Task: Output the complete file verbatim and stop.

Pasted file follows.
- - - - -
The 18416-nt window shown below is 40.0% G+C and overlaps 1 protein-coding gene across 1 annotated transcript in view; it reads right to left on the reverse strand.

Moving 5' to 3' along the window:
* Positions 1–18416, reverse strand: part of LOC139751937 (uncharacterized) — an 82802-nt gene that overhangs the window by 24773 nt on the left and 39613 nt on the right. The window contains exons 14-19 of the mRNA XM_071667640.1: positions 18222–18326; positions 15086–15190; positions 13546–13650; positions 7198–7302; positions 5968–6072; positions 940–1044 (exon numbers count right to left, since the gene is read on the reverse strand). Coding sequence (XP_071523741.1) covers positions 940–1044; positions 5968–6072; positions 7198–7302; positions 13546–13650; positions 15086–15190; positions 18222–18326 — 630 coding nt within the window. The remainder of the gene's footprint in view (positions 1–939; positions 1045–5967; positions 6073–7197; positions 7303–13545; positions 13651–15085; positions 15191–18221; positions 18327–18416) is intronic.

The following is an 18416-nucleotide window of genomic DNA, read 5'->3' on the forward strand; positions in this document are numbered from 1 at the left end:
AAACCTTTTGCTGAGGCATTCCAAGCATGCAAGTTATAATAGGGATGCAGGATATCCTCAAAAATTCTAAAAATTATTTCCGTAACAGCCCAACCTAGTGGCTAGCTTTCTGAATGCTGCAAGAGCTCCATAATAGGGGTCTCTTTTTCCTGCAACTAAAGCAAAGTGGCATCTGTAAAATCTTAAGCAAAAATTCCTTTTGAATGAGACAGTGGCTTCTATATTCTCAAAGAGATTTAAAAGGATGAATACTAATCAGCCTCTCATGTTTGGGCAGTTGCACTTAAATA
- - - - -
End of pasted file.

The 18416-nt window shown below is 40.0% G+C and overlaps 1 protein-coding gene across 1 annotated transcript in view; it reads right to left on the reverse strand.

Moving 5' to 3' along the window:
* Positions 1–18416, reverse strand: part of LOC139751937 (uncharacterized) — an 82802-nt gene that overhangs the window by 24773 nt on the left and 39613 nt on the right. The window contains exons 14-19 of the mRNA XM_071667640.1: positions 18222–18326; positions 15086–15190; positions 13546–13650; positions 7198–7302; positions 5968–6072; positions 940–1044 (exon numbers count right to left, since the gene is read on the reverse strand). Coding sequence (XP_071523741.1) covers positions 940–1044; positions 5968–6072; positions 7198–7302; positions 13546–13650; positions 15086–15190; positions 18222–18326 — 630 coding nt within the window. The remainder of the gene's footprint in view (positions 1–939; positions 1045–5967; positions 6073–7197; positions 7303–13545; positions 13651–15085; positions 15191–18221; positions 18327–18416) is intronic.

The following is an 18416-nucleotide window of genomic DNA, read 5'->3' on the forward strand; positions in this document are numbered from 1 at the left end:
AAACCTTTTGCTGAGGCATTCCAAGCATGCAAGTTATAATAGGGATGCAGGATATCCTCAAAAATTCTAAAAATTATTTCCGTAACAGCCCAACCTAGTGGCTAGCTTTCTGAATGCTGCAAGAGCTCCATAATAGGGGTCTCTTTTTCCTGCAACTAAAGCAAAGTGGCATCTGTAAAATCTTAAGCAAAAATTCCTTTTGAATGAGACAGTGGCTTCTATATTCTCAAAGAGATTTAAAAGGATGAATACTAATCAGCCTCTCATGTTTGGGCAGTTGCACTTAAATA